When COVID-19 hit, it impacted every state and community across the country. Schools closing, economic uncertainty, limited resources, and the move to an online life for both work and play challenged deaf communities in a multitude of ways.
To help meet these challenges, the Engage for Change | state (EFC) program at the National Deaf Center on Postsecondary Outcomes (NDC) brought leaders in education and vocational rehabilitation (VR) together to collaborate on successful strategies to achieve #DeafSuccess at the state level during these difficult times.
This year, leaders from 39 states participated in six regional online meetings. These meetings give each state the opportunity to ask questions, share information and resources, and problem solve as they work to build successful state-level programs.
These state meetings included:
Midwest: Leaders from Minnesota, Wisconsin, Ohio, Missouri, Iowa, Illinois, Indiana, Oklahoma, Michigan, Nebraska, and Kansas met February 23 and May 20.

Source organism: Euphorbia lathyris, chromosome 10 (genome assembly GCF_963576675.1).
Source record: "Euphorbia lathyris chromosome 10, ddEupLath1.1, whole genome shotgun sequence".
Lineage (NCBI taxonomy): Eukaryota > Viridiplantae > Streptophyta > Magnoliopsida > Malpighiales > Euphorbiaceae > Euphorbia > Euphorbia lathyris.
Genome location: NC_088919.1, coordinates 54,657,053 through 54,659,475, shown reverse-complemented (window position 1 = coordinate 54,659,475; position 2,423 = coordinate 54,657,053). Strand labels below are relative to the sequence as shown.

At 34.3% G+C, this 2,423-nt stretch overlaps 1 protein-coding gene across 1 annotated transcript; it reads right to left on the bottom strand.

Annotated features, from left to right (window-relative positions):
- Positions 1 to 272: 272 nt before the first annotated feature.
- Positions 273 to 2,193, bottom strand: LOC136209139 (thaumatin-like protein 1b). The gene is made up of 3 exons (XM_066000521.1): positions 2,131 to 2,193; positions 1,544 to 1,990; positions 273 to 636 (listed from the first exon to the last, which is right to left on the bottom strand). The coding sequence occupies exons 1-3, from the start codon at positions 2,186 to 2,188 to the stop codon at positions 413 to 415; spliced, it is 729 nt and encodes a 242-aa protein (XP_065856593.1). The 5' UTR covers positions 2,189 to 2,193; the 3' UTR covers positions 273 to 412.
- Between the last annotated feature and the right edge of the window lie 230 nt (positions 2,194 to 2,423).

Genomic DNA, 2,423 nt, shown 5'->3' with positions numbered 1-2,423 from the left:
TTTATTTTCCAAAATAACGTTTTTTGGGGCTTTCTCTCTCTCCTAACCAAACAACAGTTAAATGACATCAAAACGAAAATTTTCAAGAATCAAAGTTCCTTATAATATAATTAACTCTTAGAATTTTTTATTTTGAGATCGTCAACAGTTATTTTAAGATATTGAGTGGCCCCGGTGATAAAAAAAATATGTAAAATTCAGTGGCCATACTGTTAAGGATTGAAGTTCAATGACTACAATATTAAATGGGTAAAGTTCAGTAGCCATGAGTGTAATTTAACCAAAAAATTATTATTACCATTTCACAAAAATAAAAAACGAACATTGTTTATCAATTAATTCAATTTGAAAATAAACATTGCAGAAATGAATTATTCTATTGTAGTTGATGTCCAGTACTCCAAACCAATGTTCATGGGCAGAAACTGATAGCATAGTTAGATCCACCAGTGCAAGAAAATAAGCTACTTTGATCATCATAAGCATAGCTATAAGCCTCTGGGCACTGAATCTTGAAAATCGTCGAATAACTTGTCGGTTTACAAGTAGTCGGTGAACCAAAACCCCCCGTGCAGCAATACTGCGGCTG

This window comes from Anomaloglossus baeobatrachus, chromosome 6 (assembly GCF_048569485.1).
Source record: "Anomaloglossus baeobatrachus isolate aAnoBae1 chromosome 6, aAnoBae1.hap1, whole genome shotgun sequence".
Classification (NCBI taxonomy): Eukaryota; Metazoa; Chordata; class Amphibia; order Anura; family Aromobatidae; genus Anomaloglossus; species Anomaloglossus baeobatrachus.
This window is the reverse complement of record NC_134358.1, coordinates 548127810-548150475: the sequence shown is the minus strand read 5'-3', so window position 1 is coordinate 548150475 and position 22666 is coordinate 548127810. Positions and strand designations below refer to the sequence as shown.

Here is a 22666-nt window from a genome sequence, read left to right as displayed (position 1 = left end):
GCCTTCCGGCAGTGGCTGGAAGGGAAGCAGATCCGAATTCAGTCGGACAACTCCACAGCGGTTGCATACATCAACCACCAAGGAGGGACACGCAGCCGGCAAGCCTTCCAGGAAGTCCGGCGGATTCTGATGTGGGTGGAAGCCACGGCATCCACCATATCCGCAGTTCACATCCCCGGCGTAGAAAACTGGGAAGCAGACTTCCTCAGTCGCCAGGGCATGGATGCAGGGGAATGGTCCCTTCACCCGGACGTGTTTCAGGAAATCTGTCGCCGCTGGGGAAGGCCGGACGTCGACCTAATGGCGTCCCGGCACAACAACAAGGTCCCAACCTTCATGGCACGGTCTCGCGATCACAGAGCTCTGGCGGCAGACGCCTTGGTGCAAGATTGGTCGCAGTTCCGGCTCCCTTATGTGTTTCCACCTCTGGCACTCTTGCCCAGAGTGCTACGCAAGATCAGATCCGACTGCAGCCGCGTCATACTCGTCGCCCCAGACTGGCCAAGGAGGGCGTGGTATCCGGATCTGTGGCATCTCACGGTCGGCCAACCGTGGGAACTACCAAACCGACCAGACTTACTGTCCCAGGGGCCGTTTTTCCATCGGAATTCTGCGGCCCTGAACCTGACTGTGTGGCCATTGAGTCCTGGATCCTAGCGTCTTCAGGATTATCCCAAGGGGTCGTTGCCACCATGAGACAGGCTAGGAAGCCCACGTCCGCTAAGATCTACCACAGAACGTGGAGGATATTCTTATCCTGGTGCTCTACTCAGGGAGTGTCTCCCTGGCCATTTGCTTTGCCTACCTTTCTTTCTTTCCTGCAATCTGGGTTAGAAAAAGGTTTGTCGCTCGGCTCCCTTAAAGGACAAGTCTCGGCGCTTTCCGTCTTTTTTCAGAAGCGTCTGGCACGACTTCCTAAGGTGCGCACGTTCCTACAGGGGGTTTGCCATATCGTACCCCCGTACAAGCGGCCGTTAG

East Coast: Leaders from Alabama, South Carolina, Virginia, Florida, West Virginia, Georgia, Tennessee, North Carolina, Pennsylvania, Maryland, Connecticut, New Jersey, Delaware, Mississippi, and Arkansas met February 9 and May 20.
West and Southwest: Leaders from Utah, Alaska, Arizona, Oregon, Montana, Wyoming, Colorado, Hawaii, New Mexico, Nevada, Washington, Idaho, and Texas met March 16 and May 18.
The Pivot to Online Support
The transition to online learning and service support has been challenging for schools and agencies, which ultimately had an impact on students and families. The rapid expansion of the pandemic led to months when limited accessibility and a lack of equitable services created barriers for both leaders and the communities they served.
As states pivoted to new online spaces and worked to quickly apply what they were learning from community feedback, examples of model strategies in supporting students and consumers online emerged.